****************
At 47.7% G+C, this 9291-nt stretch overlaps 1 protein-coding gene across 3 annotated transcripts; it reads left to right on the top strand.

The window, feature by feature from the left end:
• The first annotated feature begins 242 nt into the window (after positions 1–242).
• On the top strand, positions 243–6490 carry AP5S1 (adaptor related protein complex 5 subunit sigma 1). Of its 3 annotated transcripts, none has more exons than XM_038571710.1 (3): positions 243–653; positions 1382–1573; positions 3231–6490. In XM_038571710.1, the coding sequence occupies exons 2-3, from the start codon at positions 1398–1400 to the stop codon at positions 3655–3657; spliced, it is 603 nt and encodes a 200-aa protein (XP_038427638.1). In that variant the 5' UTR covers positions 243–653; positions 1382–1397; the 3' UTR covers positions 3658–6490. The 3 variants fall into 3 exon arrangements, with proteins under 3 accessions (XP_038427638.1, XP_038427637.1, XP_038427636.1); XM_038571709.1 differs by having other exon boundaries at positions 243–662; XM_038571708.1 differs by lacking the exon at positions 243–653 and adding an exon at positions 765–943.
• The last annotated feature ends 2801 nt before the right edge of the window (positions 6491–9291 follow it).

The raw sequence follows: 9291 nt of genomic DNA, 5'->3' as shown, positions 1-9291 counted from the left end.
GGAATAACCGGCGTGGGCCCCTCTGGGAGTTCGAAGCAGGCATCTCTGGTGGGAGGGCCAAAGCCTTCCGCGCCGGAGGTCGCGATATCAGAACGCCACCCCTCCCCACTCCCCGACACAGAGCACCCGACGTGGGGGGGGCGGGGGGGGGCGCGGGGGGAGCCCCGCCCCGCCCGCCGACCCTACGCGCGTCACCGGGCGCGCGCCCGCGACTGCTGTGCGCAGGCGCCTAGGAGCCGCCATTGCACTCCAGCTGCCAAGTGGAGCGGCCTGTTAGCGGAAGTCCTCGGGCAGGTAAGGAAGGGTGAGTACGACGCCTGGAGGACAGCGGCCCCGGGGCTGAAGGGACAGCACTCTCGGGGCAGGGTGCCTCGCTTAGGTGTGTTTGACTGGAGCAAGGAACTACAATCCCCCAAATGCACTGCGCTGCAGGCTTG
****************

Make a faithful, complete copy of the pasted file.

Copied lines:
At 47.7% G+C, this 9291-nt stretch overlaps 1 protein-coding gene across 3 annotated transcripts; it reads left to right on the top strand.

The window, feature by feature from the left end:
• The first annotated feature begins 242 nt into the window (after positions 1–242).
• On the top strand, positions 243–6490 carry AP5S1 (adaptor related protein complex 5 subunit sigma 1). Of its 3 annotated transcripts, none has more exons than XM_038571710.1 (3): positions 243–653; positions 1382–1573; positions 3231–6490. In XM_038571710.1, the coding sequence occupies exons 2-3, from the start codon at positions 1398–1400 to the stop codon at positions 3655–3657; spliced, it is 603 nt and encodes a 200-aa protein (XP_038427638.1). In that variant the 5' UTR covers positions 243–653; positions 1382–1397; the 3' UTR covers positions 3658–6490. The 3 variants fall into 3 exon arrangements, with proteins under 3 accessions (XP_038427638.1, XP_038427637.1, XP_038427636.1); XM_038571709.1 differs by having other exon boundaries at positions 243–662; XM_038571708.1 differs by lacking the exon at positions 243–653 and adding an exon at positions 765–943.
• The last annotated feature ends 2801 nt before the right edge of the window (positions 6491–9291 follow it).

The raw sequence follows: 9291 nt of genomic DNA, 5'->3' as shown, positions 1-9291 counted from the left end.
GGAATAACCGGCGTGGGCCCCTCTGGGAGTTCGAAGCAGGCATCTCTGGTGGGAGGGCCAAAGCCTTCCGCGCCGGAGGTCGCGATATCAGAACGCCACCCCTCCCCACTCCCCGACACAGAGCACCCGACGTGGGGGGGGCGGGGGGGGGCGCGGGGGGAGCCCCGCCCCGCCCGCCGACCCTACGCGCGTCACCGGGCGCGCGCCCGCGACTGCTGTGCGCAGGCGCCTAGGAGCCGCCATTGCACTCCAGCTGCCAAGTGGAGCGGCCTGTTAGCGGAAGTCCTCGGGCAGGTAAGGAAGGGTGAGTACGACGCCTGGAGGACAGCGGCCCCGGGGCTGAAGGGACAGCACTCTCGGGGCAGGGTGCCTCGCTTAGGTGTGTTTGACTGGAGCAAGGAACTACAATCCCCCAAATGCACTGCGCTGCAGGCTTG